Paying down the balance should also boost your credit scores. Balances owed make up 30 percent of your FICO score. Experts disagree over the ideal utilization ratio, but many advise using less than 30 percent of your card limit. High balances can hammer your credit scores and result in a credit line reduction or an increased interest rate.

Explore the frugal tips on Bankrate.com for ways to free up money to pay down debt.

6. Know thy limit

When you max out a card, you hurt yourself in numerous ways. Your credit score will take a hit. Going over the limit typically results in an overlimit fee, and that could trigger the default rate.

Keep a running tab of your purchases and stop at the 30 percent utilization mark. For example, if your card has a $2,000 limit, try not to charge more than $600.

7. Keep your cards manageable

Don’t carry more cards than you can handle. Ideally you don’t want to close cards because those extra credit limits help cushion your credit score if those cards don’t have balances on them. If having more than two cards tempts you to spend, however, or if managing more than two accounts gets too complicated, keep things simple and close an account. If you’re within six months of applying for a major loan, however, hold off on closing a card. Bankrate’s story, “Closing credit cards dings credit score,” explains what you need to know about canceling accounts.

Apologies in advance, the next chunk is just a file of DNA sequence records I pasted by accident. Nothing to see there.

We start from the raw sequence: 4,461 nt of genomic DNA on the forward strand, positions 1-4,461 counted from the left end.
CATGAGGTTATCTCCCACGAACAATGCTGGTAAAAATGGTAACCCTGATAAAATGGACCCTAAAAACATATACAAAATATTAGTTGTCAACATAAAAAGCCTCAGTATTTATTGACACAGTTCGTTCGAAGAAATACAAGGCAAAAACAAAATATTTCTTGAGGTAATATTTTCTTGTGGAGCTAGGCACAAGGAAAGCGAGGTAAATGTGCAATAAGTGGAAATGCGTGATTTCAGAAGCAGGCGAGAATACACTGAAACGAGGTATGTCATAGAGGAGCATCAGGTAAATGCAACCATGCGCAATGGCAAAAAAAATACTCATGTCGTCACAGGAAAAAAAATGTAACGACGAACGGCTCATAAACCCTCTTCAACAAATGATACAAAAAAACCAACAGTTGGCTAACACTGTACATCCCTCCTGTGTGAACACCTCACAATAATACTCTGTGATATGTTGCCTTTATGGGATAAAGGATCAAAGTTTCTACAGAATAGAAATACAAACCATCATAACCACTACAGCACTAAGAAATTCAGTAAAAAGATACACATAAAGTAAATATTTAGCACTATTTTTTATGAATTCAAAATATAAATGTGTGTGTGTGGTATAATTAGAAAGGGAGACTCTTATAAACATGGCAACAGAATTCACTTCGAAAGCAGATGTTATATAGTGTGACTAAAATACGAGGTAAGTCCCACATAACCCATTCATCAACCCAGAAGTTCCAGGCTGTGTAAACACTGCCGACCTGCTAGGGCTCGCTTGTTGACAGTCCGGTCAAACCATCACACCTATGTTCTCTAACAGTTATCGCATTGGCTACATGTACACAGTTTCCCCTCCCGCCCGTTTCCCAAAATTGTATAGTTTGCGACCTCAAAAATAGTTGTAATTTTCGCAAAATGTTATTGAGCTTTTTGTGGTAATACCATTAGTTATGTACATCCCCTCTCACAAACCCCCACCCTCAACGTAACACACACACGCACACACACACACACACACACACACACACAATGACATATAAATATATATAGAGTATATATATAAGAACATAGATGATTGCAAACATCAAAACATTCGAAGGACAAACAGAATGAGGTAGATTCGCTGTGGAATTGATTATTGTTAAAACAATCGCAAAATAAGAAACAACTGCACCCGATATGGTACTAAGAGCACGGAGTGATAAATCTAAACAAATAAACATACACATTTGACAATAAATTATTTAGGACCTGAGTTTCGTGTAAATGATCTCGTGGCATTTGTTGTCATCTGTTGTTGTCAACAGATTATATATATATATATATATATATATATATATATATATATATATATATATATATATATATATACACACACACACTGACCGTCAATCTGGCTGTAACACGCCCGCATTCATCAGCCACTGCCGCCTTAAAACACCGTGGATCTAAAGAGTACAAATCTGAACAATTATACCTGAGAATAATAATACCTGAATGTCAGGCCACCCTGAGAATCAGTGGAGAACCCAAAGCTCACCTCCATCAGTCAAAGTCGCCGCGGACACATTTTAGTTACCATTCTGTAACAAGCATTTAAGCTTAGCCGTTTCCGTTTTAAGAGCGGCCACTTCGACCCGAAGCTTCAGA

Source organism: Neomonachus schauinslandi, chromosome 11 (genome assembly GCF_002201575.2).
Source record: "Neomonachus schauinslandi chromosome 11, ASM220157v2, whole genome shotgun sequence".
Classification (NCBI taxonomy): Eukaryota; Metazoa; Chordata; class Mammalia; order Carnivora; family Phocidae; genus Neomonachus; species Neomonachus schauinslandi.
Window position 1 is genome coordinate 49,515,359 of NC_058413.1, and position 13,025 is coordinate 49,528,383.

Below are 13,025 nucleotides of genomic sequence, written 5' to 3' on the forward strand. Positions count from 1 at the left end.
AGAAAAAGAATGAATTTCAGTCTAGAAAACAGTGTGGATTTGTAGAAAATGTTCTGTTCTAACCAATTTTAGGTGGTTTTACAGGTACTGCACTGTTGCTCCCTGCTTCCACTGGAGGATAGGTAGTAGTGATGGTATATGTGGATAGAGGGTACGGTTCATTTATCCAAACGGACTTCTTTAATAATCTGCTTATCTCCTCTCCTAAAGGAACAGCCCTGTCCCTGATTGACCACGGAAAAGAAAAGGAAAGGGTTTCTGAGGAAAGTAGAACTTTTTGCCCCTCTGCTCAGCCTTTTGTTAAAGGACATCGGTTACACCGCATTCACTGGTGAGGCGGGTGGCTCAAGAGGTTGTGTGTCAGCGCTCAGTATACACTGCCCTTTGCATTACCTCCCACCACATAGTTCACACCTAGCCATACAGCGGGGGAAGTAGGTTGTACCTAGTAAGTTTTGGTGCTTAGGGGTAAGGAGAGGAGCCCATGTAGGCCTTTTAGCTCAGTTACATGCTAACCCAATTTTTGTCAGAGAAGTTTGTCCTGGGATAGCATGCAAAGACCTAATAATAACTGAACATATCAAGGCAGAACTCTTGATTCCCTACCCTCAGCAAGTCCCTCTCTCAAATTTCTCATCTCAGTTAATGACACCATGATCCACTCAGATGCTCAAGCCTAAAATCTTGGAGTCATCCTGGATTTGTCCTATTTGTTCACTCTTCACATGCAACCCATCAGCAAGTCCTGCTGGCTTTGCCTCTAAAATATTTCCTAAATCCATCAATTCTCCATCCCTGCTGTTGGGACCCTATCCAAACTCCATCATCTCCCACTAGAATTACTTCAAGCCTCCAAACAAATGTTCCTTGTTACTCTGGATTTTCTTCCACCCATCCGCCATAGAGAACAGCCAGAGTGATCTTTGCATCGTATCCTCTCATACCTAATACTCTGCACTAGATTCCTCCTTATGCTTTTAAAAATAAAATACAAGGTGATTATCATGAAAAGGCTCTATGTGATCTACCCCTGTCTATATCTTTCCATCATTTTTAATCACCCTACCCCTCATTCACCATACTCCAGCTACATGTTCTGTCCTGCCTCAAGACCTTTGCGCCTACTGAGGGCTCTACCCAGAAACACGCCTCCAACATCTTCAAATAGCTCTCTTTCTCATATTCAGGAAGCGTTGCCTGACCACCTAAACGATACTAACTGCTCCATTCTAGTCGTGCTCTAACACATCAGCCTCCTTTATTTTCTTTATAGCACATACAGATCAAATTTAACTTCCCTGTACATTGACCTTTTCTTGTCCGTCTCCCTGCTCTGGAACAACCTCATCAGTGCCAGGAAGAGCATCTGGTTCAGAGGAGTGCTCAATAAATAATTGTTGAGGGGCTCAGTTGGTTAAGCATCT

If you have cards you seldom use but want to keep them open for the sake of your credit scores, use them every six months to keep them active. Buy something inexpensive and pay it off.

8. Understand how payments are applied

Interest rates are often different for cash advances, balance transfers and purchases. Issuers will often state in the contract that they reserve the right to apply payments to lower-rate balances first before higher ones. When you take out a cash advance, for example, payments you make would apply to your purchases first, because the rate on that balance is typically lower than on cash advances.

The average cash advance rate is currently 14.55 percent for fixed-rate cards and 14.82 percent for variable-rate cards. Average purchase rates stand at 11.78 percent for fixed-rate cards and 11.31 percent for variable-rate cards.

9. Check your credit report and score

Make sure your on-time payments are reported by checking your credit reports, says Steven R. Katz, director of consumer education for TransUnion’s TrueCredit.com.